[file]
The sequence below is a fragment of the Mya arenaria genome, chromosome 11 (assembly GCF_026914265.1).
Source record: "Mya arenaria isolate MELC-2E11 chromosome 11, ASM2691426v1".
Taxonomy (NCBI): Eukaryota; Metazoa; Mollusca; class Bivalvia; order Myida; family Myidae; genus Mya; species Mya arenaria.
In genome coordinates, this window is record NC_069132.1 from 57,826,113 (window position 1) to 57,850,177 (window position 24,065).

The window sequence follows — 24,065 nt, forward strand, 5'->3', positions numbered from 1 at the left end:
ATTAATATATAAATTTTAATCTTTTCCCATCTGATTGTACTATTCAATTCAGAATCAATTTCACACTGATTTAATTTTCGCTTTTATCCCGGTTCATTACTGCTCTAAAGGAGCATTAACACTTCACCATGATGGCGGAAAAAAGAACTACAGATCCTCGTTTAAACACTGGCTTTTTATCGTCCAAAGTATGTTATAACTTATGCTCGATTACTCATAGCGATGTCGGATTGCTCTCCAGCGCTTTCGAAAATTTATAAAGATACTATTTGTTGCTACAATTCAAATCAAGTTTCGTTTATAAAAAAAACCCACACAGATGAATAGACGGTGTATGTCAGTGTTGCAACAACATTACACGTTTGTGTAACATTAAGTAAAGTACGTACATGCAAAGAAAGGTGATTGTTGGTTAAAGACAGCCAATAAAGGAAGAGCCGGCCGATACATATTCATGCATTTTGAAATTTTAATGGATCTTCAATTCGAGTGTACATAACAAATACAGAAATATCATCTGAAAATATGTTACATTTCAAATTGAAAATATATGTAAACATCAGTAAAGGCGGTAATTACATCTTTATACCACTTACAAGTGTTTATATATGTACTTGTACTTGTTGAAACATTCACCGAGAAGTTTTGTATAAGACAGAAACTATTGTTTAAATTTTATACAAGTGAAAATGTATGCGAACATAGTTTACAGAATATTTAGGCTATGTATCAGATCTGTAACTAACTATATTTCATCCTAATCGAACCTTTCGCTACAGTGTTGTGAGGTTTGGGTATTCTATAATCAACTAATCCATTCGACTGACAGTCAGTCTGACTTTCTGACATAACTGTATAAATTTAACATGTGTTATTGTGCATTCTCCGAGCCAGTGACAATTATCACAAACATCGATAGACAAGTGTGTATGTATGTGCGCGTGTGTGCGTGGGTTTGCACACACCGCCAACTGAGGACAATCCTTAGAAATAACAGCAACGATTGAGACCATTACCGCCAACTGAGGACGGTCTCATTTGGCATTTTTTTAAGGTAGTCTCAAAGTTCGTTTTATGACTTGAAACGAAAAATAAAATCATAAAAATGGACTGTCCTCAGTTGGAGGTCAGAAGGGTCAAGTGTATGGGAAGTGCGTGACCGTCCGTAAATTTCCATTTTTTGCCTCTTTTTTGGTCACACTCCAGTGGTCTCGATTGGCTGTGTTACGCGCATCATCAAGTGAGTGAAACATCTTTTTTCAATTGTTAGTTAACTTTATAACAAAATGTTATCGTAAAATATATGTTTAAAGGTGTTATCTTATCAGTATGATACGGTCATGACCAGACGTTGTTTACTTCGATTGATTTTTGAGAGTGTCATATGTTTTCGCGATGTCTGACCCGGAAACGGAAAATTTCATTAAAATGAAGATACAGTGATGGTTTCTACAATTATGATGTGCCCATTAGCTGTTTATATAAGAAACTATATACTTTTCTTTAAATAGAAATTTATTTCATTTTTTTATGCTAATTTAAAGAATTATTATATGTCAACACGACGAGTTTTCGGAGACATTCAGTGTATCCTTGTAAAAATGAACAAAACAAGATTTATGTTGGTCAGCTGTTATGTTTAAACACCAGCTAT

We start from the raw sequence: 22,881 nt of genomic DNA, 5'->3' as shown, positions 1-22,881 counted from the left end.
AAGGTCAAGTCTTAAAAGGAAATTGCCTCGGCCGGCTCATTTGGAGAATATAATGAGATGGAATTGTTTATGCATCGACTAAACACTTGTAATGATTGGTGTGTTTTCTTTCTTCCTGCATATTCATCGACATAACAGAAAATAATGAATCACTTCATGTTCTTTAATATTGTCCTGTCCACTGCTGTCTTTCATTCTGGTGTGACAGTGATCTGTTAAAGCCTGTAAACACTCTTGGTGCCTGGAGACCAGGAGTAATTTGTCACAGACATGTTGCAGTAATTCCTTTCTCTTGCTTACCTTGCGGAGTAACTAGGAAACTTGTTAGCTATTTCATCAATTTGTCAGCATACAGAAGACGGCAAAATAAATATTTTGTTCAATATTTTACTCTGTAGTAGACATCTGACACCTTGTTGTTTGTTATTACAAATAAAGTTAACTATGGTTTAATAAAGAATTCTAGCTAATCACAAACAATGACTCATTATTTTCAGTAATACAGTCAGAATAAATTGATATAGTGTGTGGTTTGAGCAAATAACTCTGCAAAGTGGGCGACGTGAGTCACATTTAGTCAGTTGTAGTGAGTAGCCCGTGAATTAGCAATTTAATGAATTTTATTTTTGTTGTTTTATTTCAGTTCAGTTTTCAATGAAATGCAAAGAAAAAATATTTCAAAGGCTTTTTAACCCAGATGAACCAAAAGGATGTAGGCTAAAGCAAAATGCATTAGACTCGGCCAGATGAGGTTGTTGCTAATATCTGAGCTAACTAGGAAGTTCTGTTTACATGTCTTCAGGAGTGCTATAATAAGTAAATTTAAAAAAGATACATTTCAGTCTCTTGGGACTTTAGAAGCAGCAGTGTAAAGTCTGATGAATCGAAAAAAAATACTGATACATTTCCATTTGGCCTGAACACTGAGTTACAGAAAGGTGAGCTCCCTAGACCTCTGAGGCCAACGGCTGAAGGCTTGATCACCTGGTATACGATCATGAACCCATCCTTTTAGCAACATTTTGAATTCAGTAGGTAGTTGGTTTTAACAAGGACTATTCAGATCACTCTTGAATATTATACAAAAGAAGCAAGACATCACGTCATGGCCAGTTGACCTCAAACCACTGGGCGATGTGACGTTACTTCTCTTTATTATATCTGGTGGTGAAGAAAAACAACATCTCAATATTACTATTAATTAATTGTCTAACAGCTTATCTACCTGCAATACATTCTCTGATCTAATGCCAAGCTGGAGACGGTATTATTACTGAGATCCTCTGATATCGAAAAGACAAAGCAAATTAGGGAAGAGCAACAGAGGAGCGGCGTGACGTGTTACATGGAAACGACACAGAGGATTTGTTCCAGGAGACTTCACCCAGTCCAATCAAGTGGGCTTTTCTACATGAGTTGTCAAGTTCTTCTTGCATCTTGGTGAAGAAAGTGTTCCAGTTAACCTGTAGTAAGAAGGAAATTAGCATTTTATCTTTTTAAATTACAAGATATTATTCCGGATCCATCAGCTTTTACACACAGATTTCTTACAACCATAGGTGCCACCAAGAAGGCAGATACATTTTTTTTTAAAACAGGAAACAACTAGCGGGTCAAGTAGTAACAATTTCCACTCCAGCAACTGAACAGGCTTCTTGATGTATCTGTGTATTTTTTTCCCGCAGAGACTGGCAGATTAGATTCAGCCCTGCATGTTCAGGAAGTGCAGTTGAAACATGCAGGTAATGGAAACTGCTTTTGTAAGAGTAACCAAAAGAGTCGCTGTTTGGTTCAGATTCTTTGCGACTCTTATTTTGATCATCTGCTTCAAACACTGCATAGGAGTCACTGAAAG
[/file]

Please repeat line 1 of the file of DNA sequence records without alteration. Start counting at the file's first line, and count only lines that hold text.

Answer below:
The sequence below is a fragment of the Mya arenaria genome, chromosome 11 (assembly GCF_026914265.1).